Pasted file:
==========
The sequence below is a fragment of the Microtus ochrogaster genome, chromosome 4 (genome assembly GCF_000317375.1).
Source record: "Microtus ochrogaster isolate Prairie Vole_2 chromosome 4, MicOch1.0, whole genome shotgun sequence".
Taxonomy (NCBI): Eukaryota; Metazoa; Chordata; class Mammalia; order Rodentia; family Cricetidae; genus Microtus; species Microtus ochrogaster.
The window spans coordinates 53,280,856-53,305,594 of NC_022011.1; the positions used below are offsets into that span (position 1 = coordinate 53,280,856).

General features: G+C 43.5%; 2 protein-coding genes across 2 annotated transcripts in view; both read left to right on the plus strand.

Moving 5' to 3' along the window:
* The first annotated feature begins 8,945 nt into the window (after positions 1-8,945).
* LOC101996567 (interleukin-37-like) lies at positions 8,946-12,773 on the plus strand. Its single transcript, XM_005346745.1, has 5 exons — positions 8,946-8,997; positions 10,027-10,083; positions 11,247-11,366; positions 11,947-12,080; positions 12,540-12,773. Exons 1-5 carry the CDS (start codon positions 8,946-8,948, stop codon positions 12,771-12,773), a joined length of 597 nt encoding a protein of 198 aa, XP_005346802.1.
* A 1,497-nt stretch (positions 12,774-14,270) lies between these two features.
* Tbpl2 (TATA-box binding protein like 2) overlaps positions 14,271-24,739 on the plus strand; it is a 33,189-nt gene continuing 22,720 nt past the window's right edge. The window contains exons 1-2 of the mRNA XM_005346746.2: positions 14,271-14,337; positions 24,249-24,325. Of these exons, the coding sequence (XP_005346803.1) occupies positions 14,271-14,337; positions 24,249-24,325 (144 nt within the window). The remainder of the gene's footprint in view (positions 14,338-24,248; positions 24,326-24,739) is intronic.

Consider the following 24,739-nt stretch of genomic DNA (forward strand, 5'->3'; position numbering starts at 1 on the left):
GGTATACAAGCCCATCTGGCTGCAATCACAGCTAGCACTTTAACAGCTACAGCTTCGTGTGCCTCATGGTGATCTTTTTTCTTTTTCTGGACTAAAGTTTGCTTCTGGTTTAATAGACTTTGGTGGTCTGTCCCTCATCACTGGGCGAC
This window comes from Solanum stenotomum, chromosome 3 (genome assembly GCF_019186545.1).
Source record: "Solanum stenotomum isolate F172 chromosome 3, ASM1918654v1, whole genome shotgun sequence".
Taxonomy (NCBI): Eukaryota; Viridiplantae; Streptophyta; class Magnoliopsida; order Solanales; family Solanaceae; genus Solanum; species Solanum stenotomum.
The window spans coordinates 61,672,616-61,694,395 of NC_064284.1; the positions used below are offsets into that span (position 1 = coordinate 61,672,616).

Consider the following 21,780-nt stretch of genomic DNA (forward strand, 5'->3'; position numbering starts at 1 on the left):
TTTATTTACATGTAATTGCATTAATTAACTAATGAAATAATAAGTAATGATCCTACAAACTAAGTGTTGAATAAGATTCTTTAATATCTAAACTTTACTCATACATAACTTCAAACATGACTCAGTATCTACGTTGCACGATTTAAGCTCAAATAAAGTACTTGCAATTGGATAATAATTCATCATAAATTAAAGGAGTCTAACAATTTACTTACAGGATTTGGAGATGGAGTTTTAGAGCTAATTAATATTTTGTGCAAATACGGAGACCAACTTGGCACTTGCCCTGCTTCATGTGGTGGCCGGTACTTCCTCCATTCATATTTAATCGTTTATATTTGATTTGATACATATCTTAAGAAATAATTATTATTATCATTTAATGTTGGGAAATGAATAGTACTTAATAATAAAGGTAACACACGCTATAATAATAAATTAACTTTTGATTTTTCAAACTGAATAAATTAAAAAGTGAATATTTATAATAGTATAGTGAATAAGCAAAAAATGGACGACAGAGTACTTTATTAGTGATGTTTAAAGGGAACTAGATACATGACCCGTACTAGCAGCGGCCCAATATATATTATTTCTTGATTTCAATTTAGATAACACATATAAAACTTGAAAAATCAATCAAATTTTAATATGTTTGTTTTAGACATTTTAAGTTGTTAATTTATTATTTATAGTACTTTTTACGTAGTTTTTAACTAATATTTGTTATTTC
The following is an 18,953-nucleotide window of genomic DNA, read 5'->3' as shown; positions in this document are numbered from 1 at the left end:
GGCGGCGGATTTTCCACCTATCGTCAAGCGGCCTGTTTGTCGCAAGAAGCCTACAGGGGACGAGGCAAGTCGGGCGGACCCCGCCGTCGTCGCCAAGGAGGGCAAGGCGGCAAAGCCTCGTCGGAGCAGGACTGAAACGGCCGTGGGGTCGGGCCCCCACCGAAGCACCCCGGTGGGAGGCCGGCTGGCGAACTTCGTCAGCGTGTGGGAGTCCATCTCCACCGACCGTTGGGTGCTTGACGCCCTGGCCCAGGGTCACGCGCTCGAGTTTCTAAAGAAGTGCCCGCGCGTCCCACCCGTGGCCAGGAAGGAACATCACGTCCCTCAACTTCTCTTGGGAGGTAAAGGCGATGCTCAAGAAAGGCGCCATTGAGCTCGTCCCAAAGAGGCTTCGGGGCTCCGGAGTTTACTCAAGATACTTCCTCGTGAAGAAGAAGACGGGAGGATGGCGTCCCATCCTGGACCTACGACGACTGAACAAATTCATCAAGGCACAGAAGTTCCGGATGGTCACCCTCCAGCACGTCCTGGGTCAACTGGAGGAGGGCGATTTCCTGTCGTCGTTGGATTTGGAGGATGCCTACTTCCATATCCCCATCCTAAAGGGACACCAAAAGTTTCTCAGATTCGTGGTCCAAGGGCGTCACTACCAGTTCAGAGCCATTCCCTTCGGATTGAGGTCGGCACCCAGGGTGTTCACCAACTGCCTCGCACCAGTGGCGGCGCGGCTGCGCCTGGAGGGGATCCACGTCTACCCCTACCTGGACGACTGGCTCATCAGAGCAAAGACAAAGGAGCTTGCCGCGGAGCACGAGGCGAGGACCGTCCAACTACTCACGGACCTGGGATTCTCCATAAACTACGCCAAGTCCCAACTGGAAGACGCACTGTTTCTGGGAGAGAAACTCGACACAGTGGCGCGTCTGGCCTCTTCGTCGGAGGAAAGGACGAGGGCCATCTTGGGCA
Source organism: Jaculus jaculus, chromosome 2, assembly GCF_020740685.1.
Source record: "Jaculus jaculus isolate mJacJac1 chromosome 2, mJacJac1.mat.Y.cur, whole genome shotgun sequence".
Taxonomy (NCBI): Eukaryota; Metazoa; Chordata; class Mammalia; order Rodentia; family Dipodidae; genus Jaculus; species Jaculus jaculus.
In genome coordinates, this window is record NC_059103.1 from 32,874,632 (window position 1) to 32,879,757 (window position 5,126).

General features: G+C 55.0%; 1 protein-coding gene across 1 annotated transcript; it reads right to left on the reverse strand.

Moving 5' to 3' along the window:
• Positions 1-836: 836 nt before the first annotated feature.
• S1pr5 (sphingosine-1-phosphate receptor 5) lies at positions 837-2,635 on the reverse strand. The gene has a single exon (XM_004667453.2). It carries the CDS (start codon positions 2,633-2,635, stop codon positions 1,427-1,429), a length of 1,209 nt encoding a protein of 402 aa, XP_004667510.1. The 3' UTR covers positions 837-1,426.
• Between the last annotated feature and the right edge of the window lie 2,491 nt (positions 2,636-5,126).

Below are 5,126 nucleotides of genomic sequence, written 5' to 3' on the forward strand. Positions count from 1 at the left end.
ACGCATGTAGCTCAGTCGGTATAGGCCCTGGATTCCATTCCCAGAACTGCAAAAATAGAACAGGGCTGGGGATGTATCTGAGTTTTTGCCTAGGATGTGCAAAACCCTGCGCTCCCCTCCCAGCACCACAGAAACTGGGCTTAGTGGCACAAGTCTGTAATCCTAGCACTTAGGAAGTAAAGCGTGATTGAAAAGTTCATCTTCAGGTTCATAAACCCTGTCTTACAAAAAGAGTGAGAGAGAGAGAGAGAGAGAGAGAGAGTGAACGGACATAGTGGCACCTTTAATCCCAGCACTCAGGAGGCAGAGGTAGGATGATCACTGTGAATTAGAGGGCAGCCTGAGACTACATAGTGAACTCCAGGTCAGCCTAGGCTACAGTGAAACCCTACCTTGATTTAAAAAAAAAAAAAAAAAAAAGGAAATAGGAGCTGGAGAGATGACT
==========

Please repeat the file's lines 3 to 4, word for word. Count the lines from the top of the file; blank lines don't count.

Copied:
Taxonomy (NCBI): Eukaryota; Metazoa; Chordata; class Mammalia; order Rodentia; family Cricetidae; genus Microtus; species Microtus ochrogaster.
The window spans coordinates 53,280,856-53,305,594 of NC_022011.1; the positions used below are offsets into that span (position 1 = coordinate 53,280,856).